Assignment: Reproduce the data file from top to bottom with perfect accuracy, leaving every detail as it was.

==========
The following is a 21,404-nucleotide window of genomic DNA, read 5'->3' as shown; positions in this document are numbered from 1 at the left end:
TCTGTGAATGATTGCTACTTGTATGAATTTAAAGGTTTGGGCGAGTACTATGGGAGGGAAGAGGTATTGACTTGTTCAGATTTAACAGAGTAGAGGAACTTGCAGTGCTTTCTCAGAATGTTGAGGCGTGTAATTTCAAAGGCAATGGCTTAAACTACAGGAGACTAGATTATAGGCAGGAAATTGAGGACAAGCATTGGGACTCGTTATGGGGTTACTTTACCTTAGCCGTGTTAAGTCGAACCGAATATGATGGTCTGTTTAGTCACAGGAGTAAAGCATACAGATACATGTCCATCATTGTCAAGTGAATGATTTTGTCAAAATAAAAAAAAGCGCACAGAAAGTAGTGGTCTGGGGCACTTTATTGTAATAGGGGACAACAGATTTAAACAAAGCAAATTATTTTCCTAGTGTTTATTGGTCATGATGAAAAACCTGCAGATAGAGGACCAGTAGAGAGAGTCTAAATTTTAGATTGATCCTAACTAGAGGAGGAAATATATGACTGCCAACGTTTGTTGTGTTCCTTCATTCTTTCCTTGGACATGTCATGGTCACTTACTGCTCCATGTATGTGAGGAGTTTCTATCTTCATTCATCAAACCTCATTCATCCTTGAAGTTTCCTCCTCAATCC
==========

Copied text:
The following is a 21,404-nucleotide window of genomic DNA, read 5'->3' as shown; positions in this document are numbered from 1 at the left end:
TCTGTGAATGATTGCTACTTGTATGAATTTAAAGGTTTGGGCGAGTACTATGGGAGGGAAGAGGTATTGACTTGTTCAGATTTAACAGAGTAGAGGAACTTGCAGTGCTTTCTCAGAATGTTGAGGCGTGTAATTTCAAAGGCAATGGCTTAAACTACAGGAGACTAGATTATAGGCAGGAAATTGAGGACAAGCATTGGGACTCGTTATGGGGTTACTTTACCTTAGCCGTGTTAAGTCGAACCGAATATGATGGTCTGTTTAGTCACAGGAGTAAAGCATACAGATACATGTCCATCATTGTCAAGTGAATGATTTTGTCAAAATAAAAAAAAGCGCACAGAAAGTAGTGGTCTGGGGCACTTTATTGTAATAGGGGACAACAGATTTAAACAAAGCAAATTATTTTCCTAGTGTTTATTGGTCATGATGAAAAACCTGCAGATAGAGGACCAGTAGAGAGAGTCTAAATTTTAGATTGATCCTAACTAGAGGAGGAAATATATGACTGCCAACGTTTGTTGTGTTCCTTCATTCTTTCCTTGGACATGTCATGGTCACTTACTGCTCCATGTATGTGAGGAGTTTCTATCTTCATTCATCAAACCTCATTCATCCTTGAAGTTTCCTCCTCAATCC